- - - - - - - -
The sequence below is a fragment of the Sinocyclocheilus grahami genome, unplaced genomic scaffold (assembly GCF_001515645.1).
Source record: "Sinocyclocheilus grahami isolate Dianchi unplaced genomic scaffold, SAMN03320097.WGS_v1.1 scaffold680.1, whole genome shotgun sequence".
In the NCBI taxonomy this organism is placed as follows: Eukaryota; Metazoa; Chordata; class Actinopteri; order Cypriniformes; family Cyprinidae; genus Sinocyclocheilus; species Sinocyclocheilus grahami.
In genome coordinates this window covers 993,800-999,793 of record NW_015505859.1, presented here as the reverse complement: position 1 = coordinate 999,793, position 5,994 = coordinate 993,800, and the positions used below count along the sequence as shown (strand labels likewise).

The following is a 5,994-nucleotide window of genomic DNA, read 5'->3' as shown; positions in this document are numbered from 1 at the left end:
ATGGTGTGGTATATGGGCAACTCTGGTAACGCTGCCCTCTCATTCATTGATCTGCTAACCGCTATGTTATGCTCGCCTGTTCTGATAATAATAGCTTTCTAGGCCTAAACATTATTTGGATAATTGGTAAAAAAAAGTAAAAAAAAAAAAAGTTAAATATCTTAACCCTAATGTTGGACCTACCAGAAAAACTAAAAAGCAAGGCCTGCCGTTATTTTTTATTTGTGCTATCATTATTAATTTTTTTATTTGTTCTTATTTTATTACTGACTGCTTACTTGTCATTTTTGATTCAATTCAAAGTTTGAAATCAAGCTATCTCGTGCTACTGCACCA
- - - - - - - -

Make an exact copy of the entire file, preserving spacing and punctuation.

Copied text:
The sequence below is a fragment of the Sinocyclocheilus grahami genome, unplaced genomic scaffold (assembly GCF_001515645.1).
Source record: "Sinocyclocheilus grahami isolate Dianchi unplaced genomic scaffold, SAMN03320097.WGS_v1.1 scaffold680.1, whole genome shotgun sequence".
In the NCBI taxonomy this organism is placed as follows: Eukaryota; Metazoa; Chordata; class Actinopteri; order Cypriniformes; family Cyprinidae; genus Sinocyclocheilus; species Sinocyclocheilus grahami.
In genome coordinates this window covers 993,800-999,793 of record NW_015505859.1, presented here as the reverse complement: position 1 = coordinate 999,793, position 5,994 = coordinate 993,800, and the positions used below count along the sequence as shown (strand labels likewise).

The following is a 5,994-nucleotide window of genomic DNA, read 5'->3' as shown; positions in this document are numbered from 1 at the left end:
ATGGTGTGGTATATGGGCAACTCTGGTAACGCTGCCCTCTCATTCATTGATCTGCTAACCGCTATGTTATGCTCGCCTGTTCTGATAATAATAGCTTTCTAGGCCTAAACATTATTTGGATAATTGGTAAAAAAAAGTAAAAAAAAAAAAAGTTAAATATCTTAACCCTAATGTTGGACCTACCAGAAAAACTAAAAAGCAAGGCCTGCCGTTATTTTTTATTTGTGCTATCATTATTAATTTTTTTATTTGTTCTTATTTTATTACTGACTGCTTACTTGTCATTTTTGATTCAATTCAAAGTTTGAAATCAAGCTATCTCGTGCTACTGCACCA